The Fogarty family began small scale mining again in 1937, which continued until 1971 when it closed for good. Sandfly Recreation Ground was created by the Sandfly Sports and Trotting Club in 1921 when a temporary racecourse was constructed there. A Recreation Ground Committee began improvements to the grounds. Paid for by a baby competition organised by the local schoolteacher, Sandfly Recreation Ground Pavilion was built in 1925; the Sandfly War Memorial was added to the Sandfly Recreation Grounds after World War II, expanding the pavilion and adding memorial gates to the grounds. The local polling station for the Denison division of the Franklin electorate is located in Sandfly Hall, Sandfly Road, Sandfly. Sandfly Post Office opened on 1 April 1888 and closed in 1981; the Longley Cricket Club, known as the Longley Bunyips, has Sandfly Oval, located on Sandfly Road, as its homeground. The defunct Anglican Church of St. Luke's is located in Sandfly; the original Church of St Luke's, built in 1893, burnt down in the year 1931, a second church was built to replace it, destroyed in the 1967 bush fires.
The current church was built using the combined resources of the local Methodist and Roman Catholic congregations, in 1969. At the corner of the Longley-Sandfly-Huon Highway intersection, the historic Sandfly Store still stands, although the original building is no longer in use and a new cinder block store has been constructed next door. Sandfly's major road is Sandfly Road, which begins at the Sandfly-Longley Junction and runs through Sandfly, in to Margate, acting as the major route between Longley, Allens Rivulet and Margate. List of localities in Tasmania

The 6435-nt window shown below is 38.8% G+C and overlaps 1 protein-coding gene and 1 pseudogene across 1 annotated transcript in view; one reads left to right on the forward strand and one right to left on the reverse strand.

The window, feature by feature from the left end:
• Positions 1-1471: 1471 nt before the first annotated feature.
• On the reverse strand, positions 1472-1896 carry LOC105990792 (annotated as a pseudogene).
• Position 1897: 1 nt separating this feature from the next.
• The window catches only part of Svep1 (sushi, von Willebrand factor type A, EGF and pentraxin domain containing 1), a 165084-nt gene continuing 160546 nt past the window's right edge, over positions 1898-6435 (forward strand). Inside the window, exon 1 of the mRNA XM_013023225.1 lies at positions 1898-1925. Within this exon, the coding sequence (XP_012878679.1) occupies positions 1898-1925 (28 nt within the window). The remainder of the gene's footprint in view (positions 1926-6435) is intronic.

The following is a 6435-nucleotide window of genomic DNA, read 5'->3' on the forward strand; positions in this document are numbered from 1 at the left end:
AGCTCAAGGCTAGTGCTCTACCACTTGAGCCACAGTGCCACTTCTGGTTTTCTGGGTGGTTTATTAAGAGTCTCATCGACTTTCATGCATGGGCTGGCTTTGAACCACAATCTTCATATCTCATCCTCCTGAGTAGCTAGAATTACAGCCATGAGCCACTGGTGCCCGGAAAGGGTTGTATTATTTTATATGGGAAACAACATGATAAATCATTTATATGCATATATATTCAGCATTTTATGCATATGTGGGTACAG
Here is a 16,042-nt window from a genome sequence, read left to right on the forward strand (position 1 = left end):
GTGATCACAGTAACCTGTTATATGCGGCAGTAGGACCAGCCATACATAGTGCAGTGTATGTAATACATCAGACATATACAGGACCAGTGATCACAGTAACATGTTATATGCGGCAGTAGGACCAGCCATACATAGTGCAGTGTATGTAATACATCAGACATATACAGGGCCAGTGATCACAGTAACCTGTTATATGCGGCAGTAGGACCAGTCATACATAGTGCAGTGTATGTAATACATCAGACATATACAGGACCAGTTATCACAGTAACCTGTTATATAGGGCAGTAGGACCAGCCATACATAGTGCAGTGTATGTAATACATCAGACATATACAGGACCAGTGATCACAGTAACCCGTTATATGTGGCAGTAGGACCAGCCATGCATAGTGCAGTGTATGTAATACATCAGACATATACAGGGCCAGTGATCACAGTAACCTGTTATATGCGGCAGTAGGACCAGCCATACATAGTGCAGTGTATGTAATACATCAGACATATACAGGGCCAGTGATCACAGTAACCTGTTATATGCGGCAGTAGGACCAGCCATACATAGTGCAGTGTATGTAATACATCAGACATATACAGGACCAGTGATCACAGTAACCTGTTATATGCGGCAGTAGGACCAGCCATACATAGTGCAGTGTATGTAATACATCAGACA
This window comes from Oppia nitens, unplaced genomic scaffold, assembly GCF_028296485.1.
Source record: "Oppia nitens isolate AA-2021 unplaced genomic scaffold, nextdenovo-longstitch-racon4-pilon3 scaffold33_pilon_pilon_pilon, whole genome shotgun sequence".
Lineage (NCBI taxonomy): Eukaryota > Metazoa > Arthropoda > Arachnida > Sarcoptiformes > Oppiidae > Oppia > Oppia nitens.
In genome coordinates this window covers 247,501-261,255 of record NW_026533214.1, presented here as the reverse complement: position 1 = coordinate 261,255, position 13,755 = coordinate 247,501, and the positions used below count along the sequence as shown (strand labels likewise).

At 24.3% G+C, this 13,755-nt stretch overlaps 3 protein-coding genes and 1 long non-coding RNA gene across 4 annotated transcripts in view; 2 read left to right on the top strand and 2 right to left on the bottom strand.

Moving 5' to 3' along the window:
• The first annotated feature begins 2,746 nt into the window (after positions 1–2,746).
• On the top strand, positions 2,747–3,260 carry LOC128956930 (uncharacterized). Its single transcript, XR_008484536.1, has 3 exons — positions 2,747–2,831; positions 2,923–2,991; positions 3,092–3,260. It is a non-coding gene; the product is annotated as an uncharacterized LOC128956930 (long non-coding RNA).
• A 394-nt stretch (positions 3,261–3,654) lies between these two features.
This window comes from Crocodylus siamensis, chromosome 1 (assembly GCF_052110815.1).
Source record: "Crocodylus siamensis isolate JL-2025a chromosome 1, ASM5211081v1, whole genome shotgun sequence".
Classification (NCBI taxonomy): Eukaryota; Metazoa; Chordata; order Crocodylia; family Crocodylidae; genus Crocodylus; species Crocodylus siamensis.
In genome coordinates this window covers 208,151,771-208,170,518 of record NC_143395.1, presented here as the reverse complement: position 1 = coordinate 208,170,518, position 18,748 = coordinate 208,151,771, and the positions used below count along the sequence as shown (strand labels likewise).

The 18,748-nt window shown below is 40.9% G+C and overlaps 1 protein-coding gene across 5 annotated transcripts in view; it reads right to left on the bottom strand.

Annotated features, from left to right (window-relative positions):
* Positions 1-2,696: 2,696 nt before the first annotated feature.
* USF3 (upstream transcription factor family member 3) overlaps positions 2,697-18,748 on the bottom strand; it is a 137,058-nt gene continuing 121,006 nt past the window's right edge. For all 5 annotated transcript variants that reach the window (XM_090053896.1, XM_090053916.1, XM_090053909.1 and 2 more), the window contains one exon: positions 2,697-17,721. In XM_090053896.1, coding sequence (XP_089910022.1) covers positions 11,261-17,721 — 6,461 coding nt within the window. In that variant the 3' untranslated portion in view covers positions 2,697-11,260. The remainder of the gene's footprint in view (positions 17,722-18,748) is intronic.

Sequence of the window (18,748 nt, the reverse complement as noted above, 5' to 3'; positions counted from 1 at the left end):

South Bruny National Park
The South Bruny National Park is a national park located on Bruny Island, Australia, about 50 kilometres south of Hobart. The park contains the Cape Bruny Lighthouse; the highest point of the park is Mount Bruny at 504 metres. The park embraces the Labillardiere Peninsula, named in honour of the French botanist Jacques Labillardière, author of the first general flora of Australia and a member of Bruni d'Entrecasteaux's expedition; the Nuenonne people once occupied South Bruny and there are several cultural sites around the national park, all of which are protected and some of which are publicized. Dolerite cliffs categorize part of the dramatic coastline, with continuous expanses of beaches from Fluted Cape to the southern tip, continuing around Cloudy Bay, encompass the whole southern part of Great Taylors Bay. South Bruny was declared a National Park in 1997 for its coastal scenery, as well as Aboriginal and historic heritage and to protect a number of threatened species endemic to the area.